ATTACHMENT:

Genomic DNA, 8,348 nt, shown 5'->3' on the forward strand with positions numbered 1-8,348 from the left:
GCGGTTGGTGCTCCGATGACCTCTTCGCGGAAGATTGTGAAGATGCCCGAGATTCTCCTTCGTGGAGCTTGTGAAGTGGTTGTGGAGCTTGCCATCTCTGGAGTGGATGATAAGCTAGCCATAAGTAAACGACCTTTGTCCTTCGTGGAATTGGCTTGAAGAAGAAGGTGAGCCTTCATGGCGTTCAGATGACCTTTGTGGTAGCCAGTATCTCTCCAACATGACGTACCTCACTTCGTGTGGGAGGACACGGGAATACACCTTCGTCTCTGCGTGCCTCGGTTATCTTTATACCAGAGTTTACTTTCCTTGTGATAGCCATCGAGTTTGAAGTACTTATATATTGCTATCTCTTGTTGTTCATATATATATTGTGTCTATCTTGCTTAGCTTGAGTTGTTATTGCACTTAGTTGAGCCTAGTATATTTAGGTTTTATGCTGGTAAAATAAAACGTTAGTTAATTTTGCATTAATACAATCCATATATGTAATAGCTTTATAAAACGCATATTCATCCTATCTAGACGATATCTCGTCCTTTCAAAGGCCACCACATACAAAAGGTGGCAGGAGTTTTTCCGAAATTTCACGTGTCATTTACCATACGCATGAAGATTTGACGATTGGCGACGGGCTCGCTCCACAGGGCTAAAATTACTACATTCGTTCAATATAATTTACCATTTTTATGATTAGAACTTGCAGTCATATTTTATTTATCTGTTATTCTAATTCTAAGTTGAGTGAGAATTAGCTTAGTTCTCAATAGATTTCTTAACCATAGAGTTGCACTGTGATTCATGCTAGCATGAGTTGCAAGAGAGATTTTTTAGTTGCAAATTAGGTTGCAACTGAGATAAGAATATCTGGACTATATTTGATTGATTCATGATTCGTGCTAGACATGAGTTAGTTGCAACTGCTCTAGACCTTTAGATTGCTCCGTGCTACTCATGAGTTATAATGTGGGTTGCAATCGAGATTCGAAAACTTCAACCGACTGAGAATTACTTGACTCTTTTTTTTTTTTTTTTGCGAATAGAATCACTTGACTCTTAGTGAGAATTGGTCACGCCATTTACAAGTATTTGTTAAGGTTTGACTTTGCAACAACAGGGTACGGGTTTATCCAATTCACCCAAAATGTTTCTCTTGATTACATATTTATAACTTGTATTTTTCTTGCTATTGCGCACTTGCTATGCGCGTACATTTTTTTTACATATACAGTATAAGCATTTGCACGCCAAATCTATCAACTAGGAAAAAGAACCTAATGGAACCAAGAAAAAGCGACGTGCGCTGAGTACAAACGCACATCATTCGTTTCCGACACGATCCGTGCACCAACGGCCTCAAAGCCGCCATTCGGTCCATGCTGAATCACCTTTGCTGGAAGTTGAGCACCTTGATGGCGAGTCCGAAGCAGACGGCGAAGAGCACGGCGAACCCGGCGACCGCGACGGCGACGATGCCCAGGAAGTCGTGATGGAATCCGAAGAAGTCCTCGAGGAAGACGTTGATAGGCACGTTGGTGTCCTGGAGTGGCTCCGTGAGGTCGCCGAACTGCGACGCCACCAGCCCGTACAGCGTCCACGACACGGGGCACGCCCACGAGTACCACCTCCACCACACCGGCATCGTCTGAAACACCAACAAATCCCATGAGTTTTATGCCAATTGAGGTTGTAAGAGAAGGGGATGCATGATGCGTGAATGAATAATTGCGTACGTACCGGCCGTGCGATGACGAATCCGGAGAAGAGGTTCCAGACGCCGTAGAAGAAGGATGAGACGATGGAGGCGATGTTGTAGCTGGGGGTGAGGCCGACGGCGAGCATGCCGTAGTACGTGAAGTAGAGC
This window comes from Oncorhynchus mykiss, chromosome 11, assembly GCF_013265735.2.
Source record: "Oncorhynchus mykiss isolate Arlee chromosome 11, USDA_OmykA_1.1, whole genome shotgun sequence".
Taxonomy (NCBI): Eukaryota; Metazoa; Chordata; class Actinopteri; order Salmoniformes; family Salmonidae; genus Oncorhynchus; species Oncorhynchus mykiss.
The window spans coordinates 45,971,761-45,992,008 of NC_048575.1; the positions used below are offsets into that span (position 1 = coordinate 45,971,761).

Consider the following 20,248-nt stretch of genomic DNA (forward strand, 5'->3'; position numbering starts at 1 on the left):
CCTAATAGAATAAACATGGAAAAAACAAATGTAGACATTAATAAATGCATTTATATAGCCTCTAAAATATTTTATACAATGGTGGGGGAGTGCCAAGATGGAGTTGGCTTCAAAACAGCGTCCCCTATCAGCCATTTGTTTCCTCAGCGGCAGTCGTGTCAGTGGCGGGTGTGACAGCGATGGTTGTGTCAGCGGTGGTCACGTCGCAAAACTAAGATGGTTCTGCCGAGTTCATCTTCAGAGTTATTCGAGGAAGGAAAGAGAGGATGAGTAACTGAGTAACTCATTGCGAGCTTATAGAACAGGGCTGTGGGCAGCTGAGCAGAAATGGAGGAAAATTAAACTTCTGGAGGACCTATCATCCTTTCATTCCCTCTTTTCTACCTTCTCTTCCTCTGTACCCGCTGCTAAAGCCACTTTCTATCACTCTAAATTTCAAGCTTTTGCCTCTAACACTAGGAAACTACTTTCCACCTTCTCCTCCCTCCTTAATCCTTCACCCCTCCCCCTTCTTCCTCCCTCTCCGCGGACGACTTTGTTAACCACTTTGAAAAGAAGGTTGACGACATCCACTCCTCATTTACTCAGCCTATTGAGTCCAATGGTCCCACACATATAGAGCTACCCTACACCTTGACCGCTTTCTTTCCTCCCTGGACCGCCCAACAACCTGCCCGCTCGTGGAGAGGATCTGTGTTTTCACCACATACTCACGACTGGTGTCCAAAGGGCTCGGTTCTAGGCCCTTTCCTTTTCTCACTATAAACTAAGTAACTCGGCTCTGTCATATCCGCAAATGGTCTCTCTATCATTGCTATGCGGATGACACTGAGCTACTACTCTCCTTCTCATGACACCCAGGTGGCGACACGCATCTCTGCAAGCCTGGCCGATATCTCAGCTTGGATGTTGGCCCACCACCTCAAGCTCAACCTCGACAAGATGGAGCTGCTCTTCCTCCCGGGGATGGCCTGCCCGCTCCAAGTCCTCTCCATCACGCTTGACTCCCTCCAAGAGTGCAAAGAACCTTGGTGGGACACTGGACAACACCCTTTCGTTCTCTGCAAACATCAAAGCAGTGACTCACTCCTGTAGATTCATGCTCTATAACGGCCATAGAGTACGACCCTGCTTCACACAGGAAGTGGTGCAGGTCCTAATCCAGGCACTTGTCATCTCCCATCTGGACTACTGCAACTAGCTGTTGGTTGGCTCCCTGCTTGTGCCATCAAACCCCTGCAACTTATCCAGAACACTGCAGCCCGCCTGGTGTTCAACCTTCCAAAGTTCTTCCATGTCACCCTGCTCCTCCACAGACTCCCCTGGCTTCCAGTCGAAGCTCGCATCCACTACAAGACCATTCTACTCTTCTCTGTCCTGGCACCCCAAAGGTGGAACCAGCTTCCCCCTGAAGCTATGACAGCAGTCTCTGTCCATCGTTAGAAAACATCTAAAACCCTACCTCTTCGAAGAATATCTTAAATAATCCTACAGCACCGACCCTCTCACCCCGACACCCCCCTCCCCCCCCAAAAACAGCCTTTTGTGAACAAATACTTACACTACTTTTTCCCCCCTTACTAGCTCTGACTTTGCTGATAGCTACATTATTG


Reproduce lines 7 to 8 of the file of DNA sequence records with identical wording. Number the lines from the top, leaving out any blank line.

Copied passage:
Consider the following 20,248-nt stretch of genomic DNA (forward strand, 5'->3'; position numbering starts at 1 on the left):
CCTAATAGAATAAACATGGAAAAAACAAATGTAGACATTAATAAATGCATTTATATAGCCTCTAAAATATTTTATACAATGGTGGGGGAGTGCCAAGATGGAGTTGGCTTCAAAACAGCGTCCCCTATCAGCCATTTGTTTCCTCAGCGGCAGTCGTGTCAGTGGCGGGTGTGACAGCGATGGTTGTGTCAGCGGTGGTCACGTCGCAAAACTAAGATGGTTCTGCCGAGTTCATCTTCAGAGTTATTCGAGGAAGGAAAGAGAGGATGAGTAACTGAGTAACTCATTGCGAGCTTATAGAACAGGGCTGTGGGCAGCTGAGCAGAAATGGAGGAAAATTAAACTTCTGGAGGACCTATCATCCTTTCATTCCCTCTTTTCTACCTTCTCTTCCTCTGTACCCGCTGCTAAAGCCACTTTCTATCACTCTAAATTTCAAGCTTTTGCCTCTAACACTAGGAAACTACTTTCCACCTTCTCCTCCCTCCTTAATCCTTCACCCCTCCCCCTTCTTCCTCCCTCTCCGCGGACGACTTTGTTAACCACTTTGAAAAGAAGGTTGACGACATCCACTCCTCATTTACTCAGCCTATTGAGTCCAATGGTCCCACACATATAGAGCTACCCTACACCTTGACCGCTTTCTTTCCTCCCTGGACCGCCCAACAACCTGCCCGCTCGTGGAGAGGATCTGTGTTTTCACCACATACTCACGACTGGTGTCCAAAGGGCTCGGTTCTAGGCCCTTTCCTTTTCTCACTATAAACTAAGTAACTCGGCTCTGTCATATCCGCAAATGGTCTCTCTATCATTGCTATGCGGATGACACTGAGCTACTACTCTCCTTCTCATGACACCCAGGTGGCGACACGCATCTCTGCAAGCCTGGCCGATATCTCAGCTTGGATGTTGGCCCACCACCTCAAGCTCAACCTCGACAAGATGGAGCTGCTCTTCCTCCCGGGGATGGCCTGCCCGCTCCAAGTCCTCTCCATCACGCTTGACTCCCTCCAAGAGTGCAAAGAACCTTGGTGGGACACTGGACAACACCCTTTCGTTCTCTGCAAACATCAAAGCAGTGACTCACTCCTGTAGATTCATGCTCTATAACGGCCATAGAGTACGACCCTGCTTCACACAGGAAGTGGTGCAGGTCCTAATCCAGGCACTTGTCATCTCCCATCTGGACTACTGCAACTAGCTGTTGGTTGGCTCCCTGCTTGTGCCATCAAACCCCTGCAACTTATCCAGAACACTGCAGCCCGCCTGGTGTTCAACCTTCCAAAGTTCTTCCATGTCACCCTGCTCCTCCACAGACTCCCCTGGCTTCCAGTCGAAGCTCGCATCCACTACAAGACCATTCTACTCTTCTCTGTCCTGGCACCCCAAAGGTGGAACCAGCTTCCCCCTGAAGCTATGACAGCAGTCTCTGTCCATCGTTAGAAAACATCTAAAACCCTACCTCTTCGAAGAATATCTTAAATAATCCTACAGCACCGACCCTCTCACCCCGACACCCCCCTCCCCCCCCAAAAACAGCCTTTTGTGAACAAATACTTACACTACTTTTTCCCCCCTTACTAGCTCTGACTTTGCTGATAGCTACATTATTG